The National Highway Traffic Safety Administration has opened a preliminary evaluation investigation into the 2013 through 2018 Toyota RAV4 because of a risk of fire. If this becomes a full recall, then it could affect an estimated 1,862,103 units of the popular crossover.

The official document says that the problem appears to be that B+ terminal of the battery can short against the hold-down frame, and this can result in a fire or cause the vehicle to stall.

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NHTSA's Office of Defects Investigation has received 11 complaints about this issue and an unclear amount of Early Warning Report data. In four of the reports, the fire happened even with the ignition off. Half of the owners reported their vehicle stalling prior to the fire occurring.

NHTSA noted that improper battery installation or a previous frontend collision repair was mentioned in some of the Early Warning Report info. However, the number of fires was still out of proportion with these issues being the only factors causing the problem.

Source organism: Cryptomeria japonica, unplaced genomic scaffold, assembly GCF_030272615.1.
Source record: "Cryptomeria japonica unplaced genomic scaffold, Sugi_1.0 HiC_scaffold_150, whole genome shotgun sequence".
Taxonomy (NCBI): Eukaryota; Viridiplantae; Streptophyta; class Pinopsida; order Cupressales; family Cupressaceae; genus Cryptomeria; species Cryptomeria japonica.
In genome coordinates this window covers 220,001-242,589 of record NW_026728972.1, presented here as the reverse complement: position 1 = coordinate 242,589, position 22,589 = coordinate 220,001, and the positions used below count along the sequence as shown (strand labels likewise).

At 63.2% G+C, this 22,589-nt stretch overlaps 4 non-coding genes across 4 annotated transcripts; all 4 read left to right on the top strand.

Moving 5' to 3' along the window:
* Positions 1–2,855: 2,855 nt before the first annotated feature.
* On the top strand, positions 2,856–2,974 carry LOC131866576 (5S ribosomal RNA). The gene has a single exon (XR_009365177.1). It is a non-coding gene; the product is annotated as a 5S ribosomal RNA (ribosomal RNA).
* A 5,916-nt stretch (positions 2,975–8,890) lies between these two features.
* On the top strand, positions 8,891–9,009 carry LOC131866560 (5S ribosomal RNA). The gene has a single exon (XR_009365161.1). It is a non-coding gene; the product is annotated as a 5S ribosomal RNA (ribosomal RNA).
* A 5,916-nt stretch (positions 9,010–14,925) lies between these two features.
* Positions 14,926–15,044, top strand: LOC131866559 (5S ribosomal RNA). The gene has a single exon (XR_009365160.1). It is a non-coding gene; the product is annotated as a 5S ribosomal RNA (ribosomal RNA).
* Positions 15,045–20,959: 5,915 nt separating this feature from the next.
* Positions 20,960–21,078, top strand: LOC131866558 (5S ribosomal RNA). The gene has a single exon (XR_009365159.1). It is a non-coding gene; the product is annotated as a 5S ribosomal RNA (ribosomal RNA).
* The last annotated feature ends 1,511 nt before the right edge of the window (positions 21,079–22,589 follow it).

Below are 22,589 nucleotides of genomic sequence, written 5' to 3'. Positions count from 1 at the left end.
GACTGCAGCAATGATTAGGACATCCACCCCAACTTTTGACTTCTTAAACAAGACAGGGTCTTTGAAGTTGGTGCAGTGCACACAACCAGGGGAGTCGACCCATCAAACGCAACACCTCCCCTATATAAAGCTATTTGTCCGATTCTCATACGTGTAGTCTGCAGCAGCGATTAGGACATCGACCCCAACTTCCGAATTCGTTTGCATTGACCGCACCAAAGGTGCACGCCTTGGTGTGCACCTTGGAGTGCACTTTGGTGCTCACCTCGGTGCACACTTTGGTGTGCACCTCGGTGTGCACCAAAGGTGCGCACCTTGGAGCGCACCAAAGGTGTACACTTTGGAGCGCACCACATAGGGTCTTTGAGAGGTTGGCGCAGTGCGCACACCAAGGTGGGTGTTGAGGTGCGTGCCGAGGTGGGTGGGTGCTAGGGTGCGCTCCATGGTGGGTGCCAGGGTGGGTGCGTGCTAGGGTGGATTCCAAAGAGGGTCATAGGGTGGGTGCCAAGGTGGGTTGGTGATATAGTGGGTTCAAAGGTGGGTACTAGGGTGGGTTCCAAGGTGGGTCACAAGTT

Of the 11 publicly available complaints, one of them is for a RAV4 Hybrid. This person reported that the check engine light illuminated while driving around 50 miles per hour. White smoke began coming out of the hood, and then there were visible flames. The incident destroyed the crossover.

It's worth noting that a preliminary evaluation does not necessarily mean that a full recall is going to happen. The investigation aims to "better understand the contributing factors and frequency of vehicle fires originating from the battery region of the subject vehicles relative to peer vehicles," according to NHTSA.

Motor1.com reached out to Toyota about this preliminary evaluation. "Toyota is aware that NHTSA has opened this investigation and we are cooperating with the agency," Ed Hellwig, Toyota Safety and Quality Communications Manager, told us.

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